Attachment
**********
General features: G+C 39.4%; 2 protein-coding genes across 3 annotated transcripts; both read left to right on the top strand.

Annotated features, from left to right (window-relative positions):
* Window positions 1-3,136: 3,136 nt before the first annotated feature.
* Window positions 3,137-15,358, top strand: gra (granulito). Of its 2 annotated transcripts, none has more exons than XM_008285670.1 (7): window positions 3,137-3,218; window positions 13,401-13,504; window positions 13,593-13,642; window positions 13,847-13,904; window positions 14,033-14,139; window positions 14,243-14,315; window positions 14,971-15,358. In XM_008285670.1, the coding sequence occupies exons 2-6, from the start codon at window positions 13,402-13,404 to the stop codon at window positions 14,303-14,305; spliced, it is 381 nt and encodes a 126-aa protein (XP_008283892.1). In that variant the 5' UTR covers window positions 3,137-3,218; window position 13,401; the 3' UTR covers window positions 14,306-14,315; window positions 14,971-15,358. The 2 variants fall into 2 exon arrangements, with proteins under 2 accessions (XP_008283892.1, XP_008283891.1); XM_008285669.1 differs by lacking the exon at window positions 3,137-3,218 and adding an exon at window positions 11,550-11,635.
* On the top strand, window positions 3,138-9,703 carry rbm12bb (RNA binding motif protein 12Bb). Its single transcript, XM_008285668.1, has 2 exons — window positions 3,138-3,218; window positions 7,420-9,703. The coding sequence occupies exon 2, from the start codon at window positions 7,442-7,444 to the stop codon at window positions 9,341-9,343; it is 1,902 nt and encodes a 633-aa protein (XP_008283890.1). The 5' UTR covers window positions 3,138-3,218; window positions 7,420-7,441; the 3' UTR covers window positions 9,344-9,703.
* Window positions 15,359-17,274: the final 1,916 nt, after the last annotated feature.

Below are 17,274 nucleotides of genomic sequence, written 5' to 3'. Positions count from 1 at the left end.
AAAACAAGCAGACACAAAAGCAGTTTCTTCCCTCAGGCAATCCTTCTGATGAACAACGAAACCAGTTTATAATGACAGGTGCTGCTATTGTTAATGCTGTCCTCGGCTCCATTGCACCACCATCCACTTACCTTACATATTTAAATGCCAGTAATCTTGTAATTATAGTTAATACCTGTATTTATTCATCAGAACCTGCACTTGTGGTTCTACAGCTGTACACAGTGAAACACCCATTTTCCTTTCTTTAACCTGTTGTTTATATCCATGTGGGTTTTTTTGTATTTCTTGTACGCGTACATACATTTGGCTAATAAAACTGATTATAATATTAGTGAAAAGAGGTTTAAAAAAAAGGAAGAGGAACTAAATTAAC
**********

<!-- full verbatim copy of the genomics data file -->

General features: G+C 39.4%; 2 protein-coding genes across 3 annotated transcripts; both read left to right on the top strand.

Annotated features, from left to right (window-relative positions):
* Window positions 1-3,136: 3,136 nt before the first annotated feature.
* Window positions 3,137-15,358, top strand: gra (granulito). Of its 2 annotated transcripts, none has more exons than XM_008285670.1 (7): window positions 3,137-3,218; window positions 13,401-13,504; window positions 13,593-13,642; window positions 13,847-13,904; window positions 14,033-14,139; window positions 14,243-14,315; window positions 14,971-15,358. In XM_008285670.1, the coding sequence occupies exons 2-6, from the start codon at window positions 13,402-13,404 to the stop codon at window positions 14,303-14,305; spliced, it is 381 nt and encodes a 126-aa protein (XP_008283892.1). In that variant the 5' UTR covers window positions 3,137-3,218; window position 13,401; the 3' UTR covers window positions 14,306-14,315; window positions 14,971-15,358. The 2 variants fall into 2 exon arrangements, with proteins under 2 accessions (XP_008283892.1, XP_008283891.1); XM_008285669.1 differs by lacking the exon at window positions 3,137-3,218 and adding an exon at window positions 11,550-11,635.
* On the top strand, window positions 3,138-9,703 carry rbm12bb (RNA binding motif protein 12Bb). Its single transcript, XM_008285668.1, has 2 exons — window positions 3,138-3,218; window positions 7,420-9,703. The coding sequence occupies exon 2, from the start codon at window positions 7,442-7,444 to the stop codon at window positions 9,341-9,343; it is 1,902 nt and encodes a 633-aa protein (XP_008283890.1). The 5' UTR covers window positions 3,138-3,218; window positions 7,420-7,441; the 3' UTR covers window positions 9,344-9,703.
* Window positions 15,359-17,274: the final 1,916 nt, after the last annotated feature.

Below are 17,274 nucleotides of genomic sequence, written 5' to 3'. Positions count from 1 at the left end.
AAAACAAGCAGACACAAAAGCAGTTTCTTCCCTCAGGCAATCCTTCTGATGAACAACGAAACCAGTTTATAATGACAGGTGCTGCTATTGTTAATGCTGTCCTCGGCTCCATTGCACCACCATCCACTTACCTTACATATTTAAATGCCAGTAATCTTGTAATTATAGTTAATACCTGTATTTATTCATCAGAACCTGCACTTGTGGTTCTACAGCTGTACACAGTGAAACACCCATTTTCCTTTCTTTAACCTGTTGTTTATATCCATGTGGGTTTTTTTGTATTTCTTGTACGCGTACATACATTTGGCTAATAAAACTGATTATAATATTAGTGAAAAGAGGTTTAAAAAAAAGGAAGAGGAACTAAATTAAC